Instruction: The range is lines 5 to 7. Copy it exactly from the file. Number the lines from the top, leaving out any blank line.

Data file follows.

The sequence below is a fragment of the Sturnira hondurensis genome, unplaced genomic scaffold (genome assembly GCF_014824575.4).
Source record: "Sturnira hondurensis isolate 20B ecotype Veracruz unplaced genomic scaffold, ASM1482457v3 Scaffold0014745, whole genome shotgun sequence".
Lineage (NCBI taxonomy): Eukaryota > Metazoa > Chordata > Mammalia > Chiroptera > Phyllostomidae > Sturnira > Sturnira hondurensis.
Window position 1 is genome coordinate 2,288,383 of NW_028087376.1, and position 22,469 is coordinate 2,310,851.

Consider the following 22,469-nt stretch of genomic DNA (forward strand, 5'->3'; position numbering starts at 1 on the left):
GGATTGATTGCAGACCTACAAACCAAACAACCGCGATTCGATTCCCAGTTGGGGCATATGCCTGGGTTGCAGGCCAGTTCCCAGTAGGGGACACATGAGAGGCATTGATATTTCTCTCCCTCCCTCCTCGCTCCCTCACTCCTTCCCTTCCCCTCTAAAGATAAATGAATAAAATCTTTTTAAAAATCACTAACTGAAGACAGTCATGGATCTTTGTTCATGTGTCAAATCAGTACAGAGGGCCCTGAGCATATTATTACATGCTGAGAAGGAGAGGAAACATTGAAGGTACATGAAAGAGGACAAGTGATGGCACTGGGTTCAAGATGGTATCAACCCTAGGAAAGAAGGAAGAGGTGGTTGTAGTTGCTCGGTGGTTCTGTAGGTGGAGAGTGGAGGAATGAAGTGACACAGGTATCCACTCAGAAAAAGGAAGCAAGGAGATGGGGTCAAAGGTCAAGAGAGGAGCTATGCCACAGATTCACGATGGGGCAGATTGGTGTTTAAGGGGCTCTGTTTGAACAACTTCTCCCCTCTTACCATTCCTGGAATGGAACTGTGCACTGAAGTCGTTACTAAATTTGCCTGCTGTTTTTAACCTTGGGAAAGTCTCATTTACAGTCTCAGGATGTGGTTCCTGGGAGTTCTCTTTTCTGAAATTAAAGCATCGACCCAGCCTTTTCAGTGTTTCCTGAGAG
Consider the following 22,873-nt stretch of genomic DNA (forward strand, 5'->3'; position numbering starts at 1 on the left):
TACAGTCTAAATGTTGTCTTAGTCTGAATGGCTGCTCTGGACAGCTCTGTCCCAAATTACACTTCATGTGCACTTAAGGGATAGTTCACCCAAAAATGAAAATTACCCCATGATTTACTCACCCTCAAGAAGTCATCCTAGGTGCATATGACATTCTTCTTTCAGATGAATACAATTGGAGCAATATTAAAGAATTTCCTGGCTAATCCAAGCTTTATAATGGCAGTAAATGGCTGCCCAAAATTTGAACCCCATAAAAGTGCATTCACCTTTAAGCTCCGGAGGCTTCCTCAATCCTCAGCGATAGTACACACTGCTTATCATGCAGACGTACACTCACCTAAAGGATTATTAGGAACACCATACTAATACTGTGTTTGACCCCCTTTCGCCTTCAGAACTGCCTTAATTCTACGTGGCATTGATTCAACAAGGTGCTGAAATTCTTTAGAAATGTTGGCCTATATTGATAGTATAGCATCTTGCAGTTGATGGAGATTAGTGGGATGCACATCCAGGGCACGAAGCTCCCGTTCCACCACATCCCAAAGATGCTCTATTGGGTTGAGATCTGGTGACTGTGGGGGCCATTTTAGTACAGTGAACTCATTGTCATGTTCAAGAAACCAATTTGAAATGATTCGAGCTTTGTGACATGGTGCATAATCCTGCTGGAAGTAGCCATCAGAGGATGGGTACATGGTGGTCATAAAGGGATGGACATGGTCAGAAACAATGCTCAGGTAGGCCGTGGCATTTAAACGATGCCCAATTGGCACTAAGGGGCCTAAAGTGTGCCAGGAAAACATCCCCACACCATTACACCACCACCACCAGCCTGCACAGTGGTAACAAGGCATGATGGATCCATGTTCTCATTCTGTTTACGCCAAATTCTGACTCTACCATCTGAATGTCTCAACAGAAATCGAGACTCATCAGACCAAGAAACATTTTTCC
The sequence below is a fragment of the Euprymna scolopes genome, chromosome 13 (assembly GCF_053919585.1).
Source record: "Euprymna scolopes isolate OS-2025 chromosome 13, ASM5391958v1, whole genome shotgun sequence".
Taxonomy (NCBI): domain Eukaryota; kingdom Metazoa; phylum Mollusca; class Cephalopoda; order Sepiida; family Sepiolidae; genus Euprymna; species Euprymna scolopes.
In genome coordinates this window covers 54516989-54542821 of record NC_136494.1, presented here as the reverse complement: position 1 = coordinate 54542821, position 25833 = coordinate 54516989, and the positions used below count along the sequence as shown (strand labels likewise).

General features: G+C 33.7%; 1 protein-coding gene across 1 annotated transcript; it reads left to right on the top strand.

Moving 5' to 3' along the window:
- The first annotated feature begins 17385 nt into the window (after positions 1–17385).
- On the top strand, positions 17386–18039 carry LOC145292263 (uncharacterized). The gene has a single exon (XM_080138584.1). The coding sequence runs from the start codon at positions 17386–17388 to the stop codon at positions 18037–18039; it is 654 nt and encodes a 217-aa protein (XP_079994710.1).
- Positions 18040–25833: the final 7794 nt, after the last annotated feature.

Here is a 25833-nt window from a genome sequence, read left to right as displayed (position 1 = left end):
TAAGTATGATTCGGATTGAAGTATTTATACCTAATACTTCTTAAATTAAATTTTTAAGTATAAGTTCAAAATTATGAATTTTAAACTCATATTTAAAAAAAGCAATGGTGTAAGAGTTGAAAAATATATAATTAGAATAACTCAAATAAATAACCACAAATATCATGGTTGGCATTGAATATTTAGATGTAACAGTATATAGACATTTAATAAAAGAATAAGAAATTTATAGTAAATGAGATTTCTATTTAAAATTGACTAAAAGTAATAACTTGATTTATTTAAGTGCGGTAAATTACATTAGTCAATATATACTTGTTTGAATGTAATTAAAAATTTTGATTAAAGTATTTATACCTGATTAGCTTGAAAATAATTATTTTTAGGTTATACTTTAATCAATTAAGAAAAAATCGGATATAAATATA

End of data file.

Consider the following 22,469-nt stretch of genomic DNA (forward strand, 5'->3'; position numbering starts at 1 on the left):
GGATTGATTGCAGACCTACAAACCAAACAACCGCGATTCGATTCCCAGTTGGGGCATATGCCTGGGTTGCAGGCCAGTTCCCAGTAGGGGACACATGAGAGGCATTGATATTTCTCTCCCTCCCTCCTCGCTCCCTCACTCCTTCCCTTCCCCTCTAAAGATAAATGAATAAAATCTTTTTAAAAATCACTAACTGAAGACAGTCATGGATCTTTGTTCATGTGTCAAATCAGTACAGAGGGCCCTGAGCATATTATTACATGCTGAGAAGGAGAGGAAACATTGAAGGTACATGAAAGAGGACAAGTGATGGCACTGGGTTCAAGATGGTATCAACCCTAGGAAAGAAGGAAGAGGTGGTTGTAGTTGCTCGGTGGTTCTGTAGGTGGAGAGTGGAGGAATGAAGTGACACAGGTATCCACTCAGAAAAAGGAAGCAAGGAGATGGGGTCAAAGGTCAAGAGAGGAGCTATGCCACAGATTCACGATGGGGCAGATTGGTGTTTAAGGGGCTCTGTTTGAACAACTTCTCCCCTCTTACCATTCCTGGAATGGAACTGTGCACTGAAGTCGTTACTAAATTTGCCTGCTGTTTTTAACCTTGGGAAAGTCTCATTTACAGTCTCAGGATGTGGTTCCTGGGAGTTCTCTTTTCTGAAATTAAAGCATCGACCCAGCCTTTTCAGTGTTTCCTGAGAG
Consider the following 22,873-nt stretch of genomic DNA (forward strand, 5'->3'; position numbering starts at 1 on the left):